Clubs once coveted the financial bounty of facing the Ibrox side, or Celtic, because the sums involved can be significant. That aspect remains unaltered by Rangers' place in the third division, but intrigue now comes as part of the package.
Celtic were the first club to be drawn yesterday as the Scottish Communities League Cup third-round ties were decided. The pause before Raith Rovers were revealed to be their opponents was heavy with expectation. An Old Firm game would have been particularly alluring, since the old rivalry will not have been finished by the change in Rangers' circumstances, and this was the first occasion when they might have been scheduled to meet each other competitively. "It would have been nice but it didn't happen. Maybe next time," said Joe Ledley, the Celtic midfielder.
Part of the curiosity is how the Rangers team will fare against top-flight opponents, having been drawn at home to Motherwell. Ally McCoist sought to sign players with that kind of fixture in mind, and Ian Black, Dean Shiels and David Templeton are proven SPL players. He was frustrated by the extent of his team's business, though, since he wanted to add more players than the club managed before the end of the transfer window.
Rangers were the third team to be drawn and because they were unseeded, an opponent from the top flight was guaranteed. Motherwell landed the tie and will travel to Glasgow on September 25 or 26. Scottish football is still adjusting to the particulars of Rangers new situation.
The third division side would, for instance, often prefer playing away, since gate receipts are shared. Yet it is the Rangers support that is so vast that Motherwell will benefit. The SPL side should, also, consider itself favourites, but even though Rangers lost a number of leading players during the summer, including captain Carlos Bocanegra in the final hours of the transfer window, the starting line-up can still be formidable.
"We definitely could have had an easier draw," said Simon Ramsden, the Motherwell defender. "But, while we know we're in for a test, we're going there as the Premier League side – and going to get a result.
"It is important to recognise how much has changed. With the history of Rangers, the size of the club, the crowd, people will look at that. But we feel that our starting XI is just as strong as, if not better than, anything Rangers have got. So there's no reason we shouldn't go there and put in a good account."
Rangers, too, are likely to relish the opportunity to face a team from the Clydesdale Bank Premier League. Resources are diminished, but the club still considers itself part of the elite, even if it is currently far removed from there. Several members of the side would, certainly, be coveted by every leading top-flight team.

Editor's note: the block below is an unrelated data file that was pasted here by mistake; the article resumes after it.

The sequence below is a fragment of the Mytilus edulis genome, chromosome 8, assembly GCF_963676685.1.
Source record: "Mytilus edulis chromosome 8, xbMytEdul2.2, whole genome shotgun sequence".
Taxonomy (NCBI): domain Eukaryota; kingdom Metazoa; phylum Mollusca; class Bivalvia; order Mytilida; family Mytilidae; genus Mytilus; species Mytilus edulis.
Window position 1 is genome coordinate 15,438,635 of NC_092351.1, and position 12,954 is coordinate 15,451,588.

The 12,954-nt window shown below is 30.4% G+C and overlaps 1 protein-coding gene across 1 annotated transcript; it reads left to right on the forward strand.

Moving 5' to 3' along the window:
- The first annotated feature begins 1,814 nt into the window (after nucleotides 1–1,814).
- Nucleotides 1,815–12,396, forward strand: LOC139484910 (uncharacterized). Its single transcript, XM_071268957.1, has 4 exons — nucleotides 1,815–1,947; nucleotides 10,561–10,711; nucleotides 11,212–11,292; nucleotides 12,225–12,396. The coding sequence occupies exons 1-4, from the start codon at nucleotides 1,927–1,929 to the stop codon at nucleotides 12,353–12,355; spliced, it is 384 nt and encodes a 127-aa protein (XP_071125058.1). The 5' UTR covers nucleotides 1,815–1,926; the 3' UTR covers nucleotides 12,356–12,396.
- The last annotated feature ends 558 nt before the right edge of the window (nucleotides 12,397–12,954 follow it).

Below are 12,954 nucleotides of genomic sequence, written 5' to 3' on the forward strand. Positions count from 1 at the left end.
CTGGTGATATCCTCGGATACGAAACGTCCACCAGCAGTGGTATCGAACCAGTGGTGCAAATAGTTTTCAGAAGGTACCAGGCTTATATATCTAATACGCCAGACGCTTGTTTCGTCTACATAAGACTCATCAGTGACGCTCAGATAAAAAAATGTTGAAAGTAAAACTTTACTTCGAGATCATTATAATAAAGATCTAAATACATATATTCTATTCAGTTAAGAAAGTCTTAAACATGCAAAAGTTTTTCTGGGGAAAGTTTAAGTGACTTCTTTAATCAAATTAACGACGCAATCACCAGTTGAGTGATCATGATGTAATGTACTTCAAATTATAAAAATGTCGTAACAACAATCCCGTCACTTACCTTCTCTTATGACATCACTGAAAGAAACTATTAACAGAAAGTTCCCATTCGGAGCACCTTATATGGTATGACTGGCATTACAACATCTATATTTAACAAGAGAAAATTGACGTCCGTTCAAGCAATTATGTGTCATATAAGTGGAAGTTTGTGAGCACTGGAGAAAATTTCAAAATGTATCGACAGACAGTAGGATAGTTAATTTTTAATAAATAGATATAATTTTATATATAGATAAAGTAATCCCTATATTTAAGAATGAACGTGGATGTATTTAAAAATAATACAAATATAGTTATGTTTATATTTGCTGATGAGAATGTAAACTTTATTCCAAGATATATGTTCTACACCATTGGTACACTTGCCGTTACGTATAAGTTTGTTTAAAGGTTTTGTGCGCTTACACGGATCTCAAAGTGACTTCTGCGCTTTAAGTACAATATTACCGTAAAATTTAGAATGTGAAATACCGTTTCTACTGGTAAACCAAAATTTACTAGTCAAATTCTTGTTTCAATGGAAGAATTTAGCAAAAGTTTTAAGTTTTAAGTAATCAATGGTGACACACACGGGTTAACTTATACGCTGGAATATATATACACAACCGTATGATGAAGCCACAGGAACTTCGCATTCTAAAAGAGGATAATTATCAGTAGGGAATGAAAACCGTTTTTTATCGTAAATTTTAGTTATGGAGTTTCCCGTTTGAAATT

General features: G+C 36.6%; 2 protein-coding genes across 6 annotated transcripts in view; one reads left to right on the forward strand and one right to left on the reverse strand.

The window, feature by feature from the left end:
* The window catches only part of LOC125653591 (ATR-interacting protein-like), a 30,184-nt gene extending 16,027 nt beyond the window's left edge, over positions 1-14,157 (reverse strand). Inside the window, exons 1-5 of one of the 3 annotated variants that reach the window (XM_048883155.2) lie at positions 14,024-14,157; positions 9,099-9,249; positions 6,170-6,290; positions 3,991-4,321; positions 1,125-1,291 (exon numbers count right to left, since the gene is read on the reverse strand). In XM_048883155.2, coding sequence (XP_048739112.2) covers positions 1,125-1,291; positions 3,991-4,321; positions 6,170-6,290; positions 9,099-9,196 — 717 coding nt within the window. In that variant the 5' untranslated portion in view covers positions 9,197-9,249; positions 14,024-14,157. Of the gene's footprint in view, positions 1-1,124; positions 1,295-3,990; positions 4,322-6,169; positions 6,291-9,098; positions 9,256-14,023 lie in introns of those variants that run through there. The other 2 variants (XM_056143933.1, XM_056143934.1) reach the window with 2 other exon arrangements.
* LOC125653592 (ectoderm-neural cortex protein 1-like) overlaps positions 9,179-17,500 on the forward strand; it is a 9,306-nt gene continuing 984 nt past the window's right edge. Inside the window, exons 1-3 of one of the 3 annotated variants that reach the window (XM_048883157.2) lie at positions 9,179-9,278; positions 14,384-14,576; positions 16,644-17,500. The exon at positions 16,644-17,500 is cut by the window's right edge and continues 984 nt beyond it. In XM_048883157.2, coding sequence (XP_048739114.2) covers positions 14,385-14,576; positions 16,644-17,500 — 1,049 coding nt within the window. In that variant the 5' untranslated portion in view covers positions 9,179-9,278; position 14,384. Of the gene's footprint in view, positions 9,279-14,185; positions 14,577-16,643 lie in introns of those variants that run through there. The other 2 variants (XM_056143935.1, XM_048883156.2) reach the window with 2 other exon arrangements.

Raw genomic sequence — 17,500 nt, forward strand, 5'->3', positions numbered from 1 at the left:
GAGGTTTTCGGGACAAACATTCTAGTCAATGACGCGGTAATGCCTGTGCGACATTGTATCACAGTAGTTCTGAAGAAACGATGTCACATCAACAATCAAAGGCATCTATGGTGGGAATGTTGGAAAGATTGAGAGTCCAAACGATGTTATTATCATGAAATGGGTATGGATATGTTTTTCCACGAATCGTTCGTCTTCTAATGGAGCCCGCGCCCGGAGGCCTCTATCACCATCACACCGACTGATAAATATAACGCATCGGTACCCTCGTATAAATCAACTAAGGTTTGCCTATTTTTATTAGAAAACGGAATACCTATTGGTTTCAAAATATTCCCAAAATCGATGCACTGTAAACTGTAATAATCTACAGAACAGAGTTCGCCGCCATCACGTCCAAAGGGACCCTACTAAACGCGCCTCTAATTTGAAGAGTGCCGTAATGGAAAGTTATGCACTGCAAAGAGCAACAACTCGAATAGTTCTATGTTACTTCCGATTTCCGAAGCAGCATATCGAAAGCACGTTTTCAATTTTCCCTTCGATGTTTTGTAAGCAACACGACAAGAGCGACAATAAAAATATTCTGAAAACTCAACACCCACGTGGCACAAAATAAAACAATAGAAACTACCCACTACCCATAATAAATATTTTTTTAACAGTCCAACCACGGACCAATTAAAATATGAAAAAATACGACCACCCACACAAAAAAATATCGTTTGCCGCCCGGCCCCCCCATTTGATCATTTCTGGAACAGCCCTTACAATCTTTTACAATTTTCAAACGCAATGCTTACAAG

"If you look at our squad we've got some of the best players in Scotland so I don't see why we can't do well," said Kane Hemmings, the young Rangers striker. "Regardless of who we got, we'd have gone into the tie thinking we can win."
Supporters will view the game with a harder edge, since tensions were raised during the months of uncertainty following administration last season. Some Rangers fans would like to see Motherwell earn as little as possible from the tie, while some away supporters might consider a boycott. The posturing seems futile and self-defeating when the purpose of being a fan is to support your own team.
An Old Firm tie would have generated wider appeal, but yesterday's draw still carried enough potential for drama.
Dundee United must travel to face Queen of the South, who knocked Hibernian out of the competition in the last round, while Aberdeen's visit to Dunfermline Athletic pits Craig Brown and Jim Jefferies, two venerable managers, against each other. Celtic's tie with Raith Rovers pulls the mind back to the Kirkcaldy club's famous victory over the Parkhead side in the 1994 League Cup final. The current generation of players have more individual priorities, though.
"I haven't won [the League Cup] yet so we want to do it this year and win everything," said Ledley. "That is our aim."
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